Prior to my piece about surviving mountain lion attacks, I had done some pondering about mountain lions and their larger counterparts. I came to the not-so-difficult realization that these predators have been given an undue amount of natural selection. Sharks, kind of the lions of the sea, enjoy a similar list of natural endowments--thousands of razor sharp teeth, keen sensory abilities and the ability to see in the dark help deliver dinner to your average shark. And when it comes to certain prey--say my hairy leg--being able to swim nimbly serves as another big advantage.
Now, science has uncovered one more shark tool: invisibility. According to a new study published in the Journal of Experimental Marine Biology and Ecology, certain sharks have the ability to emit light from their bodies in order to match the luminosity of the water above and mask themselves to prey below, letting them sneak up undetected. So that old cliche about the triangular shark fin approaching to the tune of Jaws music may look more like nothing at all.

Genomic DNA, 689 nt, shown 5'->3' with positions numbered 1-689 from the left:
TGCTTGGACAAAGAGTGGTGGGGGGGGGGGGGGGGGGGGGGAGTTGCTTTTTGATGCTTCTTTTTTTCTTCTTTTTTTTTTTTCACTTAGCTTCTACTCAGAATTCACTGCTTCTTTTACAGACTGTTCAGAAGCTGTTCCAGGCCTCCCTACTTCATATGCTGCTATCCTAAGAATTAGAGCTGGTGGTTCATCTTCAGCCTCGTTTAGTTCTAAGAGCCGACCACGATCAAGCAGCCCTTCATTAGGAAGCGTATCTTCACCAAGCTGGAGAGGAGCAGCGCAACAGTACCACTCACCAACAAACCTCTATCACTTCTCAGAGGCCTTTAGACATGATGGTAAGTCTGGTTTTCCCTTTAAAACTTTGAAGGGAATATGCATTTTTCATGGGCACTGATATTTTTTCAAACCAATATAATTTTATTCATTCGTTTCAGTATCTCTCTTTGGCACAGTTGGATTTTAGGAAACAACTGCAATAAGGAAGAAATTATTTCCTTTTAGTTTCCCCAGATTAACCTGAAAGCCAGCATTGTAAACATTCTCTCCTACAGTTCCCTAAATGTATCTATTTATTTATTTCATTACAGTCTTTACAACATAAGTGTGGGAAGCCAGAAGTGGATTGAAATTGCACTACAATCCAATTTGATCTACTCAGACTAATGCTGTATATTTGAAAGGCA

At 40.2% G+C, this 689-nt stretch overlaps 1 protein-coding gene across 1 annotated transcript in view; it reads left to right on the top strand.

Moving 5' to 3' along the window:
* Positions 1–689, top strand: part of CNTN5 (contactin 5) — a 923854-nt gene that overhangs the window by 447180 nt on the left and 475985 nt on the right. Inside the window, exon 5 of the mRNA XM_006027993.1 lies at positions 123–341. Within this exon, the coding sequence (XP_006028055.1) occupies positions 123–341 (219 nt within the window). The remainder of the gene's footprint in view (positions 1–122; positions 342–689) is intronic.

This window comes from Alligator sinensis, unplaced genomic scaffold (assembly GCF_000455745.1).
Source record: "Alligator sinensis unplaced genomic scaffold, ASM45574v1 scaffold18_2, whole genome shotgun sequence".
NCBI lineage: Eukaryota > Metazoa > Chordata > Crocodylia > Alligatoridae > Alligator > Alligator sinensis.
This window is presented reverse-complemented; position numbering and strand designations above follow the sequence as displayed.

Oh, and apparently the trait makes members of the opposite shark sex horny too. Good news for the 50 shark species that researchers say possess it.
Photo: Stormy Dog